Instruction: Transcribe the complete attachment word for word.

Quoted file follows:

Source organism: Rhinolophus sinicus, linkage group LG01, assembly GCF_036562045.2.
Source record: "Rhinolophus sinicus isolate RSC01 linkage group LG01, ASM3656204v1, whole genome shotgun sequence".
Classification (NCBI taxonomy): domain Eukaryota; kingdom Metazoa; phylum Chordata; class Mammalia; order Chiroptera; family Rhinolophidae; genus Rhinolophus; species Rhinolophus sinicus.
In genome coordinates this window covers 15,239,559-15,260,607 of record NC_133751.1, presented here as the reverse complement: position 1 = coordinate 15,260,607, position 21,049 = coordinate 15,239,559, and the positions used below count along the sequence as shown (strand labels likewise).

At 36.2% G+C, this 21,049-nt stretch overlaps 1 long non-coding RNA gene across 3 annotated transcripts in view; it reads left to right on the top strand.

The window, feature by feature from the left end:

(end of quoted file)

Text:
Source organism: Rhinolophus sinicus, linkage group LG01, assembly GCF_036562045.2.
Source record: "Rhinolophus sinicus isolate RSC01 linkage group LG01, ASM3656204v1, whole genome shotgun sequence".
Classification (NCBI taxonomy): domain Eukaryota; kingdom Metazoa; phylum Chordata; class Mammalia; order Chiroptera; family Rhinolophidae; genus Rhinolophus; species Rhinolophus sinicus.
In genome coordinates this window covers 15,239,559-15,260,607 of record NC_133751.1, presented here as the reverse complement: position 1 = coordinate 15,260,607, position 21,049 = coordinate 15,239,559, and the positions used below count along the sequence as shown (strand labels likewise).

At 36.2% G+C, this 21,049-nt stretch overlaps 1 long non-coding RNA gene across 3 annotated transcripts in view; it reads left to right on the top strand.

The window, feature by feature from the left end: